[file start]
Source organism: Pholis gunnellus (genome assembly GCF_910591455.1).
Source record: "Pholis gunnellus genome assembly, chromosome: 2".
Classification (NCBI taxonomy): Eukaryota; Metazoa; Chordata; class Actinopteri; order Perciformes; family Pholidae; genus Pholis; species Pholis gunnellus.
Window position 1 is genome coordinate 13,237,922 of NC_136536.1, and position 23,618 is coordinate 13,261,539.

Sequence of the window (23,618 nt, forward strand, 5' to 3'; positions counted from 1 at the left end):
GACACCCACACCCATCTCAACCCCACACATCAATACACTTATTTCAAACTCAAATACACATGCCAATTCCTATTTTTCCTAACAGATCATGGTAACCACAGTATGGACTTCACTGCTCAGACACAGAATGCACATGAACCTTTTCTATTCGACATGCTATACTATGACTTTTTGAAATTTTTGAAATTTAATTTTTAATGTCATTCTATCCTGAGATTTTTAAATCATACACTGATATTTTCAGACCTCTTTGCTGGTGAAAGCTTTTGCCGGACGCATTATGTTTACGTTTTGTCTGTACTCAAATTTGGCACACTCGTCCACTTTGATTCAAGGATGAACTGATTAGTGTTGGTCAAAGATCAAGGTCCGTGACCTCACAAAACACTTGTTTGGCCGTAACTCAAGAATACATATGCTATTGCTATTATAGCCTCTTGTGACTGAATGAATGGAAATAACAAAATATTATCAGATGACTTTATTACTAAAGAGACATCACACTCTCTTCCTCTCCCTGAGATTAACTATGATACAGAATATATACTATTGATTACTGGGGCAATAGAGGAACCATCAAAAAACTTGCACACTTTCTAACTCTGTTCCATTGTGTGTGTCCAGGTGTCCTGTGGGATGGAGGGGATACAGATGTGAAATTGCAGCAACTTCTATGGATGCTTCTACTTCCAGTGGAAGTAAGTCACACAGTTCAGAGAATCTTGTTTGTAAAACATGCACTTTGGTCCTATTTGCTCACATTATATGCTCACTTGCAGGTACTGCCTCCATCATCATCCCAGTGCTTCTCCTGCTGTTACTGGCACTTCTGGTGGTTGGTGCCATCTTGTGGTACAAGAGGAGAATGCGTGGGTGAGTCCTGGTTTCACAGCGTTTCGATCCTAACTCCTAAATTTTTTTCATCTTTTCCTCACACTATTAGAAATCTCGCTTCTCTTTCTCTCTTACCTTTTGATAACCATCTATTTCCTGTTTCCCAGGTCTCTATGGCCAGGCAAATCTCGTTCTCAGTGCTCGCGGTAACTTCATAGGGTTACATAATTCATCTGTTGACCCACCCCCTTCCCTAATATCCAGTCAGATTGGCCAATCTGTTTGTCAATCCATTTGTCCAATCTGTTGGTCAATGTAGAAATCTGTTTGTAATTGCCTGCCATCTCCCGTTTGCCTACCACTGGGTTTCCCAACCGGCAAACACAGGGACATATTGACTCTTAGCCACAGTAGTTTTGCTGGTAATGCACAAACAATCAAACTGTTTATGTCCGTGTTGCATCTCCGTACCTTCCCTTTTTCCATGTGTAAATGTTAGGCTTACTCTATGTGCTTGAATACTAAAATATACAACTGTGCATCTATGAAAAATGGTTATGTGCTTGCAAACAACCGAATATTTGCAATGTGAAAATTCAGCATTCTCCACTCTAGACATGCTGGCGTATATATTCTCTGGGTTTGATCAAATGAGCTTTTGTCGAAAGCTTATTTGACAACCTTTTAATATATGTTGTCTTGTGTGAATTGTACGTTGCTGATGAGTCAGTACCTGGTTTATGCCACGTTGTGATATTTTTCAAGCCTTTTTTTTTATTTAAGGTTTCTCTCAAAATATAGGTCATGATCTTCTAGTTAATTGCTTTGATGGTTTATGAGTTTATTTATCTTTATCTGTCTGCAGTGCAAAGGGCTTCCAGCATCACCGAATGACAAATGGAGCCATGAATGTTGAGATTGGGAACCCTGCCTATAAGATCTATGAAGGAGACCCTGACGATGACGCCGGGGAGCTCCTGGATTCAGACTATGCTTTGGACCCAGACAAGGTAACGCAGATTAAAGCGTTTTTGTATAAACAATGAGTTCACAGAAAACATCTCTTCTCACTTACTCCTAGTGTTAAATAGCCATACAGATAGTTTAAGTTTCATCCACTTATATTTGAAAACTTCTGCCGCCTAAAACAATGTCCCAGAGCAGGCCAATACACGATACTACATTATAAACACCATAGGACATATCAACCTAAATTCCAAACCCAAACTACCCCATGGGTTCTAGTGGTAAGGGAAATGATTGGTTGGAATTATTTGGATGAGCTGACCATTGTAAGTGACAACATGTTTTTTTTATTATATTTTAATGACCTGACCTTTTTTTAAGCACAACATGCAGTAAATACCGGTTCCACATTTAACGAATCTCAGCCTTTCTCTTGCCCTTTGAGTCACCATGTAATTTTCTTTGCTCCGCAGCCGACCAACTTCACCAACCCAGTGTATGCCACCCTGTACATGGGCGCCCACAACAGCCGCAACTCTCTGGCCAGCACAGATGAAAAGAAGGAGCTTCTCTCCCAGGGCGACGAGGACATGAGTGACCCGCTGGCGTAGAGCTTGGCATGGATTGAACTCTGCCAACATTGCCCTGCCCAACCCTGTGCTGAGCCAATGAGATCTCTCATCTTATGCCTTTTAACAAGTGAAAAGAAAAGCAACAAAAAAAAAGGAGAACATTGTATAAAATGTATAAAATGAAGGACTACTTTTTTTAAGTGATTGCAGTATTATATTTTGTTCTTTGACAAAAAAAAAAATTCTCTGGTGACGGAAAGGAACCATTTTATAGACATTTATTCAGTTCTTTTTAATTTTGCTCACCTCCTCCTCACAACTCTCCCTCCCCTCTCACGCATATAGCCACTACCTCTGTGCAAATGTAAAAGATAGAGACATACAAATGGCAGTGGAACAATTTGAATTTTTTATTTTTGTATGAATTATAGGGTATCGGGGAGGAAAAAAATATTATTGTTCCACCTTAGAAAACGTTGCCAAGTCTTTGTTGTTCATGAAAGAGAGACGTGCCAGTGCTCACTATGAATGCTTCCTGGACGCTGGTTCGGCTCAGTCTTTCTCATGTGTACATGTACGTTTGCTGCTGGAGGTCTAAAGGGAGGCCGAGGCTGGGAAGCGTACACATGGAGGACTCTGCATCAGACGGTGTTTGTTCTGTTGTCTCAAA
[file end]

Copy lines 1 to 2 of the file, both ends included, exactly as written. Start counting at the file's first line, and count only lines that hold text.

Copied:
Source organism: Pholis gunnellus (genome assembly GCF_910591455.1).
Source record: "Pholis gunnellus genome assembly, chromosome: 2".